Understandably, Libby is still angry that General Ryan gave her husband such a dangerous assignment.
“In a way, I kind of hesitate talking about it because it upsets me so much,” she said. “I’m not proud that I’ve held a grudge for 50-something years.”
“He was ordered to do this and it was just insanity to ask somebody to do that,” she added. “It’s like telling him to go die. Peter knew how dangerous it was, so he started talking about what I would do if he was lost. I couldn’t bear to talk about it.”
Before Peter went down, he was en route to a target at Ron Ferry, right along the border of north and south Vietnam near the Laotian border.
“We now know where approximately where he went down,” Libby said.
Search and rescue were sent out to look for Pitman, his backseater, or any wreckage, but nothing was found.
In the dark
Libby, who was pregnant with their second child, initially tried to be optimistic.
“I wasn’t expecting a miracle, but I was certainly hopeful,” she said. “In the following years, the government sent me the address of the Hanoi Hilton where prisoners of war were kept. They said I could send a package to that address and hopefully, they would recognize Peter and tell us if he was there.”
She sent a package, but she made a mistake.
“I foolishly sent photographs without making copies,” she said. “So now I have limited photographs of Peter.”
Ultimately, there was never any indication that he was taken prisoner, and Peter was declared dead on Jan. 9, 1975.
The government sends representatives out to hold annual meetings with families of military members who are missing in action to offer explanations of updates and the process in general. Although Libby hadn’t been to any in a while and Peter had been declared dead, just a few years ago, she decided to go to one.
“I said, ‘as far as I’m concerned, General Ryan is as much responsible for his loss as the North Vietnamese are,’” she said. “And I still feel that way.”
When Libby told them about Ryan’s Raiders, they had no idea what she was talking about, but they promised to figure it out and let her know what they could find.
“They sent it to me,” she said, adding that she can’t get through all the material they sent. “I read about 10 pages, and I never have finished it. I just got so upset. The reason Ryan had chosen F-105s is that when they were lost, it was a cheaper loss than a bigger plane.”
Not long after Peter was lost, Libby and her in-laws sought a warmer climate in Florida.
“I moved to Florida and simply because I didn’t know where to go,” she said. “One of the wives of another person that was missing in action was from there and moved back to DeLand. She said come join me, you’ll love it.”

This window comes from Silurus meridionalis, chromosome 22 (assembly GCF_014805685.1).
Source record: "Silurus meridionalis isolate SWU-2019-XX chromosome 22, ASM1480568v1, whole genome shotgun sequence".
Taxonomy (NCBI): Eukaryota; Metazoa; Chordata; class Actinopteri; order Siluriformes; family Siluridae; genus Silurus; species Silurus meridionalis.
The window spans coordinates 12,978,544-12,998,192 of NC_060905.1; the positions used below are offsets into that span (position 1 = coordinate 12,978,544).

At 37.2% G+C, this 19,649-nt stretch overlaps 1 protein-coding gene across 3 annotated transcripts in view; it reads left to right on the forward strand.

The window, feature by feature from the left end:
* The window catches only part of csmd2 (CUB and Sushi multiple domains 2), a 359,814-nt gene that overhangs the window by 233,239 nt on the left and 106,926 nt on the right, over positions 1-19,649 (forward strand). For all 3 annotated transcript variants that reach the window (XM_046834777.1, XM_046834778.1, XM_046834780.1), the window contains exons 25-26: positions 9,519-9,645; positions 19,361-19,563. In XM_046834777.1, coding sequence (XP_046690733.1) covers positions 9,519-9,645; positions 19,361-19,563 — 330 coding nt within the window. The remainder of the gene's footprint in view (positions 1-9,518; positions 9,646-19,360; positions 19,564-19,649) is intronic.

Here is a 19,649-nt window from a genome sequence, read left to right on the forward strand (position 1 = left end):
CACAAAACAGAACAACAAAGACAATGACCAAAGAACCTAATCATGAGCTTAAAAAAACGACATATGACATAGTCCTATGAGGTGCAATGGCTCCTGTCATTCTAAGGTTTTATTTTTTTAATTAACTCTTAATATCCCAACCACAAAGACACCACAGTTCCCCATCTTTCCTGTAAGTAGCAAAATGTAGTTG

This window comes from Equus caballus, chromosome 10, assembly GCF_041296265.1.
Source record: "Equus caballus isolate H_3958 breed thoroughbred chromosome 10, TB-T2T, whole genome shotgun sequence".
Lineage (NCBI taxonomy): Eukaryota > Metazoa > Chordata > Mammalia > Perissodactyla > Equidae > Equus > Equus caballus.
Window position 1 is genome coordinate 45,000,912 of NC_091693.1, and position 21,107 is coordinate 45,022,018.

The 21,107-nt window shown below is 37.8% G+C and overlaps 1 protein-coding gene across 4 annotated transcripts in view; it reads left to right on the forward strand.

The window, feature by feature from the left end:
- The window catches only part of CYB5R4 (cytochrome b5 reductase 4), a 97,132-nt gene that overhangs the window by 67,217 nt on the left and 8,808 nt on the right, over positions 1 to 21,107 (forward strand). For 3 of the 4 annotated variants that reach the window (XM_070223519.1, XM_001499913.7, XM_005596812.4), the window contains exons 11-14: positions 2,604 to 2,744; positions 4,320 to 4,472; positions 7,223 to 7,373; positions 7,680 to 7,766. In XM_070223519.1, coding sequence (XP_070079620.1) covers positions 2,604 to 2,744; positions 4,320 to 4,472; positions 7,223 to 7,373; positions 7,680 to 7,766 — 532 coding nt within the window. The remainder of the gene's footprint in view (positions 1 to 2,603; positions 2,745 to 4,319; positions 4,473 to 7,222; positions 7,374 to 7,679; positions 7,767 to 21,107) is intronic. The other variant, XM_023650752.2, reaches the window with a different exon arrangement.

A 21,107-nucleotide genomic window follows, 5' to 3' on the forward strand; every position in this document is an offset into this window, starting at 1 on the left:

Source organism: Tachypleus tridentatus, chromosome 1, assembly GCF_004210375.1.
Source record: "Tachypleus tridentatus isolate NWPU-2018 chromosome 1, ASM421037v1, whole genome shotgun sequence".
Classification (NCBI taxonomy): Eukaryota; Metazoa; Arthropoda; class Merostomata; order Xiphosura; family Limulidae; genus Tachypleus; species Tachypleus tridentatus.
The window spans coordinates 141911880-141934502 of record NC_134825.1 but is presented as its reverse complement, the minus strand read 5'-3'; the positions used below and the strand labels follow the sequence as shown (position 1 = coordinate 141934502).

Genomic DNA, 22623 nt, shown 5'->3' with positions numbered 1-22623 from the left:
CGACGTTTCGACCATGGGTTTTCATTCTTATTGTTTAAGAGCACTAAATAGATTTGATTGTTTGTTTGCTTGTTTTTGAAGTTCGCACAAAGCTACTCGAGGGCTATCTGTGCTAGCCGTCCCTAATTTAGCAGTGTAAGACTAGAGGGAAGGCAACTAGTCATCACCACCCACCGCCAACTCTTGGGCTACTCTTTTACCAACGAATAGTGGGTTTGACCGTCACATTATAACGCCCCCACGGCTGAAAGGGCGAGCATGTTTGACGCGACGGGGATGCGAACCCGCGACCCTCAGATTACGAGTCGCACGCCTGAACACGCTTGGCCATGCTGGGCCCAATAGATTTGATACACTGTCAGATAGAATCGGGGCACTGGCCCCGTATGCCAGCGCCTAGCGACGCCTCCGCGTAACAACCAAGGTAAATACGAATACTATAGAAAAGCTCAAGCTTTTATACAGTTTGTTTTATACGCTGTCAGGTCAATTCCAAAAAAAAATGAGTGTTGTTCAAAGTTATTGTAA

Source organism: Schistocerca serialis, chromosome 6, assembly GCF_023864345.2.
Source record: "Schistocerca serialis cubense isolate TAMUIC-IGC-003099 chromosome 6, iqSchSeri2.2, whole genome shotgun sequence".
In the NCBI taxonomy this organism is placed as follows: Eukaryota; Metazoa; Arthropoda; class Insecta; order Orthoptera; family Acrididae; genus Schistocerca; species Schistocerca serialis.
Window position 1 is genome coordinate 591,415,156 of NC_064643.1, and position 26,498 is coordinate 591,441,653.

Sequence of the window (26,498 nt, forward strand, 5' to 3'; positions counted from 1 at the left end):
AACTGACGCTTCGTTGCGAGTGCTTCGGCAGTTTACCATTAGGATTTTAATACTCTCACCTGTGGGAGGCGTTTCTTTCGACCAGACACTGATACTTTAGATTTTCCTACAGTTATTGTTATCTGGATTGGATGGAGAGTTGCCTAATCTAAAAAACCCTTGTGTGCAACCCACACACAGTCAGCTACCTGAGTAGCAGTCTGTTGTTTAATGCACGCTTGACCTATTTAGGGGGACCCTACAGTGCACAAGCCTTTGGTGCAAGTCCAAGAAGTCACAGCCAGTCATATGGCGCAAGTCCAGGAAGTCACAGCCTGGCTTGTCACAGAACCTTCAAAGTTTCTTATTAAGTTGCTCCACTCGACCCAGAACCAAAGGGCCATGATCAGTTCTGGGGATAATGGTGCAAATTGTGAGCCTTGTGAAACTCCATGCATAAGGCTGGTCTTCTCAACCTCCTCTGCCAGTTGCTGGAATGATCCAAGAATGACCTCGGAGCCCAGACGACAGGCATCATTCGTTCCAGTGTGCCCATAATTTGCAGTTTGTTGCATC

Libby enjoyed taking her kids to the beach, but she felt the need to get away.
“In 1969 or ‘70, I rented a U-Haul,” she said. “I loaded it up with what I’d need for the summer and got the two kids and two dogs and we just came up to the mountains.”
Libby arrived in Maggie Valley and met a gas station owner who let her keep the U-Haul at his business while she checked things out. Libby and her kids traveled all around the region looking at places to live, but she was drawn to Haywood County. For a couple years, she rented a cabin in Balsam while looking for property by a river or a creek. She spoke to several real estate agents.
“This man had a photograph of a river on his desk, and I said that’s what I want,” she said. “He said, ‘that’s too far out. A woman with two young kids is not going to buy that.’ But I said I wanted to see it. He wouldn’t take me out there, so I kept hounding him.”
The river she spoke of is the Little East Fork of The Pigeon River. She told her parents, who were recently retired and looking to move somewhere relaxing, about the property.
“Where you turn off onto Little East Fork Road, there was this great big rock in the middle of a field,” she said. “I drove past it, and there was a pig up on top of the rock. I thought, oh my god, that’s a sign. This is going to be the place. And I just loved it.”
Libby’s father ended up buying the 12 acres along the east fork at the far end of Camp Daniel Boone, a truly beautiful piece of land. Two homes were built on it, one for Libby and one for her parents. That is where Libby would raise her children. And with a peace sign on the door, that is where she still lives with her loving dog, Bodey.
Although Libby has spent her time taking care of the home, enjoying nature, and finding hobbies such as pottery and ceramics, Peter is never far from her mind.
“I can’t do justice to him by just talking about him,” she said. “But he had a wonderful, wonderful sense of humor, a kind of off-balance sense of humor. He got along with everybody. flat out I’m a recluse; I don’t like to be around crowds or in the center of things, but he loved it. And everybody loved him.”